Despite large uncertainties associated with both projections, we find some similarities between the two, which adds to the confidence of projected DOD change in these regions, for instance, changes of DOD over North Africa in DJF and JJA, an increase in DOD in the central Arabian Peninsula in all seasons, and a decrease in DOD over northern China from MAM to SON.

Data availability

PRECL precipitation data are provided by the NOAA/OAR/ESRL PSD, Boulder, Colorado, USA, from their web site at (last access: February 2018). The CALIOP products are downloaded from (last access: February 2018). ERA-Interim is downloaded from The AERONET coarse-mode aerosol optical depth data are downloaded from CMIP5 data are downloaded from (last access: December 2017) (Taylor et al., 2012).


The supplement related to this article is available online at:

Author contributions

BP conceived the study, downloaded and analyzed the data and wrote the manuscript with input from PG. PG retrieved MODIS DOD data from MODIS Deep Blue aerosol products. All authors edited and commented on the manuscript.

Competing interests

The authors declare that they have no conflict of interest.


This research is supported by NOAA and Princeton University's Cooperative Institute for Climate Science and NASA under grants NNH14ZDA001N-ACMAP and NNH16ZDA001N-MAP. The authors thank Songmiao Fan and Fabien Paulot for their helpful comments on an early version of this paper. The insightful comments from the two anonymous reviewers improved the paper. We also thank the AERONET program for establishing and maintaining the sun photometer sites used in this study. We acknowledge the World Climate Research Programme's Working Group on Coupled Modelling, which is responsible for CMIP, and we thank the climate modeling groups (listed in Table 1 of this paper) for producing and making available their model output. For CMIP the U.S. Department of Energy's Program for Climate Model Diagnosis and Intercomparison provides coordinating support and led the development of software infrastructure in partnership with the Global Organization for Earth System Science Portals.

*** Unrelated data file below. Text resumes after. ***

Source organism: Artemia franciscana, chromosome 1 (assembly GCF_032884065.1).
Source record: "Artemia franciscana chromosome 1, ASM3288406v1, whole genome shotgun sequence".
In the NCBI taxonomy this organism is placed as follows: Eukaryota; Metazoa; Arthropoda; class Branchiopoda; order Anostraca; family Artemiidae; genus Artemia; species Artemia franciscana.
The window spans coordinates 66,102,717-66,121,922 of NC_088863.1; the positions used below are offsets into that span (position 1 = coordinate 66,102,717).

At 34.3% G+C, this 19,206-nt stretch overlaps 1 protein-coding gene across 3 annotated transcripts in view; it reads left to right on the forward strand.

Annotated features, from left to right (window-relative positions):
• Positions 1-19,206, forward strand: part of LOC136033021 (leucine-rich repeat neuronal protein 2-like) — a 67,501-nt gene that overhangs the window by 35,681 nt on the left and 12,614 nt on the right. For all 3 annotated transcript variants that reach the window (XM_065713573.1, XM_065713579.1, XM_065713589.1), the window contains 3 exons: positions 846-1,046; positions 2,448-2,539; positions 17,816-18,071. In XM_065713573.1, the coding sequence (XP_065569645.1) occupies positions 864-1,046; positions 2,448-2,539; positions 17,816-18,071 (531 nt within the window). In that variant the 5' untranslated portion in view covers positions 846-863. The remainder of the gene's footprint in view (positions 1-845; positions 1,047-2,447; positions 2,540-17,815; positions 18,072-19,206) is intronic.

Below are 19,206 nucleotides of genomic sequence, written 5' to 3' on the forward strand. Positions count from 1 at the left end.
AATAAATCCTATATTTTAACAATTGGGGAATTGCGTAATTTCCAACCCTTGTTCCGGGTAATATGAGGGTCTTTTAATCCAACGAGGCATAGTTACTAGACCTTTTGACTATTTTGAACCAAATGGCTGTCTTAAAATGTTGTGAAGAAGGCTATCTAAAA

Edited by: Philip Stier
Reviewed by: two anonymous referees


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Short summary
Biases in dust modeling may result in biases in simulating energy budget and regional climate. Output of seven Coupled Model Intercomparison Project Phase 5 (CMIP5) models is examined. Seasonal cycle and spatial pattern of dust optical depth (DOD) in very dusty regions are largely captured by multi-model mean. But observed connections between DOD and local controlling factors such as bareness are not well represented. Future projections by CMIP5 models and a regression model are also analyzed.
Final-revised paper